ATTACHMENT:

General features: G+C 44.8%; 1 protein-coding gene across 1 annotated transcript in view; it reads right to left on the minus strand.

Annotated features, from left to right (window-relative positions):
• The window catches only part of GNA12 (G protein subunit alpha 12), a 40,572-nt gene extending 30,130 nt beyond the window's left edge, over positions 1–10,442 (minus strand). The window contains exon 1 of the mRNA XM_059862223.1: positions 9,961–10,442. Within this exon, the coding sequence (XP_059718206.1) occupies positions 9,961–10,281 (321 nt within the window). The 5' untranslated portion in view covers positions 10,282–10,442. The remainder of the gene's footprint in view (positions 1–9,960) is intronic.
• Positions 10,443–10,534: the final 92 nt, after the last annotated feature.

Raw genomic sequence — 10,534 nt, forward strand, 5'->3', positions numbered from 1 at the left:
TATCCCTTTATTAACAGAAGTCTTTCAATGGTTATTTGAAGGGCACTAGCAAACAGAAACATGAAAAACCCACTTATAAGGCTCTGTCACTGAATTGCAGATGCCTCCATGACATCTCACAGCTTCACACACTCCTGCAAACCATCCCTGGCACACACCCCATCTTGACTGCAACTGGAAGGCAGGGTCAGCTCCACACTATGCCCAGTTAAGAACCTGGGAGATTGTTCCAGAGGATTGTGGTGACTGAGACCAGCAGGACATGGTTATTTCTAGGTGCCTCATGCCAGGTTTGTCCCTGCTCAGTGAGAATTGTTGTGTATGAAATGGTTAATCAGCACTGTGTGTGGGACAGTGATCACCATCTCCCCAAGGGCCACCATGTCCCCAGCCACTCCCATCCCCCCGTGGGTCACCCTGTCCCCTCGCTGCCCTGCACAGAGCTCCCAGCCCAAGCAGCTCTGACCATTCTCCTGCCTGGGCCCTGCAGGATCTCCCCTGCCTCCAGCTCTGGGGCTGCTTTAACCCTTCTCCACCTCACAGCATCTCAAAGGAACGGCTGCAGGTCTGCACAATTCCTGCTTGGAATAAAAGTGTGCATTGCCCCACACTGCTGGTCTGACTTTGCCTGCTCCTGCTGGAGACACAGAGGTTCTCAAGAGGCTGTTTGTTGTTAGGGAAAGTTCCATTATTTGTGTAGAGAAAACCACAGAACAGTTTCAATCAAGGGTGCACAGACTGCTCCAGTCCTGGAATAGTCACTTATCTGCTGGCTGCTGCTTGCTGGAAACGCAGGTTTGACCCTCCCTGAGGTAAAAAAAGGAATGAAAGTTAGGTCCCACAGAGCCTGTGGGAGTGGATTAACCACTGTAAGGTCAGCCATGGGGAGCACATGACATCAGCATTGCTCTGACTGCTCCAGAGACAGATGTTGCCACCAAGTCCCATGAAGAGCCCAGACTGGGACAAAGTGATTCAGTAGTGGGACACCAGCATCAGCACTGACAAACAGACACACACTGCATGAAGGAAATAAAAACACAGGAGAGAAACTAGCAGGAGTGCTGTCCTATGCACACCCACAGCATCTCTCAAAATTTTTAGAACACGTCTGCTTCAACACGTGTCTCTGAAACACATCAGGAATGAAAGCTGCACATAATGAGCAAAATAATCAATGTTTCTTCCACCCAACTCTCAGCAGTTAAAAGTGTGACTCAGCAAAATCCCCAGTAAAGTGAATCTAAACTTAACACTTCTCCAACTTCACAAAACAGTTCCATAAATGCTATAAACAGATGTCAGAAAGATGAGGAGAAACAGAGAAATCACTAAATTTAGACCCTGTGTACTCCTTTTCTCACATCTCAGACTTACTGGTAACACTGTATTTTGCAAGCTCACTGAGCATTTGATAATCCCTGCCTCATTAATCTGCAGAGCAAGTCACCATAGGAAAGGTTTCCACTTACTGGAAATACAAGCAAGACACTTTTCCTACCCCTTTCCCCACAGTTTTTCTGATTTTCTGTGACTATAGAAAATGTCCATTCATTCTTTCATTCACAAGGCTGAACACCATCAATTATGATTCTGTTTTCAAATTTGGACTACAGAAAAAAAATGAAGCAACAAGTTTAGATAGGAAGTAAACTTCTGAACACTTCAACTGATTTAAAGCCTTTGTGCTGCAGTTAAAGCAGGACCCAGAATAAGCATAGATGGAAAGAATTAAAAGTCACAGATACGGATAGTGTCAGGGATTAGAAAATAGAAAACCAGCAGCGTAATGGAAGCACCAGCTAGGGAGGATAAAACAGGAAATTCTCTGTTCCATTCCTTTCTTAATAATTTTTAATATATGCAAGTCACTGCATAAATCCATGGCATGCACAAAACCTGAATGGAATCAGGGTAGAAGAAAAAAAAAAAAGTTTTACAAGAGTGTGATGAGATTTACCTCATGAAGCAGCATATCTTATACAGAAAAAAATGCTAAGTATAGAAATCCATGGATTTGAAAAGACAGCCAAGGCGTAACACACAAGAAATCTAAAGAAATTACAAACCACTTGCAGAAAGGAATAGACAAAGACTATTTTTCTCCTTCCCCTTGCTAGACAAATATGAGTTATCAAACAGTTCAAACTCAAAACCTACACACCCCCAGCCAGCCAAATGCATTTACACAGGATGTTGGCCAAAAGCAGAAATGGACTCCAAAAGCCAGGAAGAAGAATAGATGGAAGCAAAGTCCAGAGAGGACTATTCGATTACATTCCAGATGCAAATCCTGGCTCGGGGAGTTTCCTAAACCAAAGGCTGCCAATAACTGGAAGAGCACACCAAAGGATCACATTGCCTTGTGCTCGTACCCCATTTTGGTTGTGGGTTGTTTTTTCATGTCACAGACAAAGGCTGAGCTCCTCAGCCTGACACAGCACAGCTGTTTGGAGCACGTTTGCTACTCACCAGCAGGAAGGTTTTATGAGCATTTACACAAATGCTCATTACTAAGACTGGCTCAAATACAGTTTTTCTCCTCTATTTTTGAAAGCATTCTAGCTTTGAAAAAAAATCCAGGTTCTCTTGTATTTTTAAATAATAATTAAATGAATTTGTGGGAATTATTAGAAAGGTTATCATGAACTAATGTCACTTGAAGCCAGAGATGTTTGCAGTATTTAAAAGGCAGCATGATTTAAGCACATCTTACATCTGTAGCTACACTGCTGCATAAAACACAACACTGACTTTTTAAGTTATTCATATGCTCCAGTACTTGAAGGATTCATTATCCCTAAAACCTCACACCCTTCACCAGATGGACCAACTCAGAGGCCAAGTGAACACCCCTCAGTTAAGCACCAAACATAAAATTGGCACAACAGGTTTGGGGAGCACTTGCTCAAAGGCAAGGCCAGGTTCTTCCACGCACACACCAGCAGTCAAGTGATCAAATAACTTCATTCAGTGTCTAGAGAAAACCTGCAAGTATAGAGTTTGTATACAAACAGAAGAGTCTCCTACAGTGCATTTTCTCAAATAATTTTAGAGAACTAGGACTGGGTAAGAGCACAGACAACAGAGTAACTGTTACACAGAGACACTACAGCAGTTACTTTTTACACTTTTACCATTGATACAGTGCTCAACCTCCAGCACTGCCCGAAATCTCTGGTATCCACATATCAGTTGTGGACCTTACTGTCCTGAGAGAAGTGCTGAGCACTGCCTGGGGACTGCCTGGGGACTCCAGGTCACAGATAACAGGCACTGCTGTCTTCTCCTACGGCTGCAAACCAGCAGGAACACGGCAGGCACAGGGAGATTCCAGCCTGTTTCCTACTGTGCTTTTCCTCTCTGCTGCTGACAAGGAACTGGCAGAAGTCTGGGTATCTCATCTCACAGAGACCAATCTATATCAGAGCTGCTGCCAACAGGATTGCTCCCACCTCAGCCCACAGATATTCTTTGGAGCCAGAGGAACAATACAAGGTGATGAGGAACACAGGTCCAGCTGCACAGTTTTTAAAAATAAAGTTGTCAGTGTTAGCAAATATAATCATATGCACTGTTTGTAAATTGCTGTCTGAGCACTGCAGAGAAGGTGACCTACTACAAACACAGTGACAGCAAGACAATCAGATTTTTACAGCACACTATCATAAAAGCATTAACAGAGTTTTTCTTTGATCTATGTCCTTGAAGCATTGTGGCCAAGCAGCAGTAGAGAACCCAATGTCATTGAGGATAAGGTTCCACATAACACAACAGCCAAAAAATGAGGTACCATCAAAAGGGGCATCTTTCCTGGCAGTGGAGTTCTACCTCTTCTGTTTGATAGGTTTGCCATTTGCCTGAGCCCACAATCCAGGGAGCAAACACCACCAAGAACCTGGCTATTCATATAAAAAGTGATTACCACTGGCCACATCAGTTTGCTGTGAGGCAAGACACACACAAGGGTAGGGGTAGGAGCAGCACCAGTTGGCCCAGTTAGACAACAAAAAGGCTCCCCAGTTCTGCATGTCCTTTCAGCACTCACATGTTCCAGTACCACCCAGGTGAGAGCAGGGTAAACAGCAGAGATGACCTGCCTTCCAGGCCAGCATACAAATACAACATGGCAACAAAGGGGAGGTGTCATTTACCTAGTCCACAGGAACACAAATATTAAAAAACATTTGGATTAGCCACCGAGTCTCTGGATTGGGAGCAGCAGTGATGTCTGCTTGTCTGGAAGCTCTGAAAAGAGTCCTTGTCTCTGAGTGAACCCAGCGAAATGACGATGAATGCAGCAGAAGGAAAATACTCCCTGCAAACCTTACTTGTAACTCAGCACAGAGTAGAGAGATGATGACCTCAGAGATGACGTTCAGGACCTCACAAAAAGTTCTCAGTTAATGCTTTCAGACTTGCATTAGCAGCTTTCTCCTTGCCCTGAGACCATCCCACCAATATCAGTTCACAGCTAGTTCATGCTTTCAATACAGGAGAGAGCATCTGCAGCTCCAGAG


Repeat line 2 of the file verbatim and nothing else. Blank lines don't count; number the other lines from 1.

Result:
Annotated features, from left to right (window-relative positions):